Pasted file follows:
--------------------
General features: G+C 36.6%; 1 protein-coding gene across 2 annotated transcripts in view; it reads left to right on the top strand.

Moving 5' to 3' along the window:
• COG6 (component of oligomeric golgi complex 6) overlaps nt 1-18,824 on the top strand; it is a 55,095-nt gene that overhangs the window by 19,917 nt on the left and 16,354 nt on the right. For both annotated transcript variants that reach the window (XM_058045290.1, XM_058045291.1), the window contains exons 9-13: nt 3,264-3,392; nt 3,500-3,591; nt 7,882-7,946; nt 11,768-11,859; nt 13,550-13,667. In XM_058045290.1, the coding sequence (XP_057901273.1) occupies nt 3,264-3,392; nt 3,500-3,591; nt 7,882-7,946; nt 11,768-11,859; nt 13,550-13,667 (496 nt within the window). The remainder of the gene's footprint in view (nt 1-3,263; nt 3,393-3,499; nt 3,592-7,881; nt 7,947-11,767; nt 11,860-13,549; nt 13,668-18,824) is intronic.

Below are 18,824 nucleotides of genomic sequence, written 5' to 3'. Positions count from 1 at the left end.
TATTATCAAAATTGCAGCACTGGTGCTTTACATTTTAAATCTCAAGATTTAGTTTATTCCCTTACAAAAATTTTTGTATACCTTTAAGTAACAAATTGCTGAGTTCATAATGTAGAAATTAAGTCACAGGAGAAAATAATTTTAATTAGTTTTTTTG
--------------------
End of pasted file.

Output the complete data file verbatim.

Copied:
General features: G+C 36.6%; 1 protein-coding gene across 2 annotated transcripts in view; it reads left to right on the top strand.

Moving 5' to 3' along the window:
• COG6 (component of oligomeric golgi complex 6) overlaps nt 1-18,824 on the top strand; it is a 55,095-nt gene that overhangs the window by 19,917 nt on the left and 16,354 nt on the right. For both annotated transcript variants that reach the window (XM_058045290.1, XM_058045291.1), the window contains exons 9-13: nt 3,264-3,392; nt 3,500-3,591; nt 7,882-7,946; nt 11,768-11,859; nt 13,550-13,667. In XM_058045290.1, the coding sequence (XP_057901273.1) occupies nt 3,264-3,392; nt 3,500-3,591; nt 7,882-7,946; nt 11,768-11,859; nt 13,550-13,667 (496 nt within the window). The remainder of the gene's footprint in view (nt 1-3,263; nt 3,393-3,499; nt 3,592-7,881; nt 7,947-11,767; nt 11,860-13,549; nt 13,668-18,824) is intronic.

Below are 18,824 nucleotides of genomic sequence, written 5' to 3'. Positions count from 1 at the left end.
TATTATCAAAATTGCAGCACTGGTGCTTTACATTTTAAATCTCAAGATTTAGTTTATTCCCTTACAAAAATTTTTGTATACCTTTAAGTAACAAATTGCTGAGTTCATAATGTAGAAATTAAGTCACAGGAGAAAATAATTTTAATTAGTTTTTTTG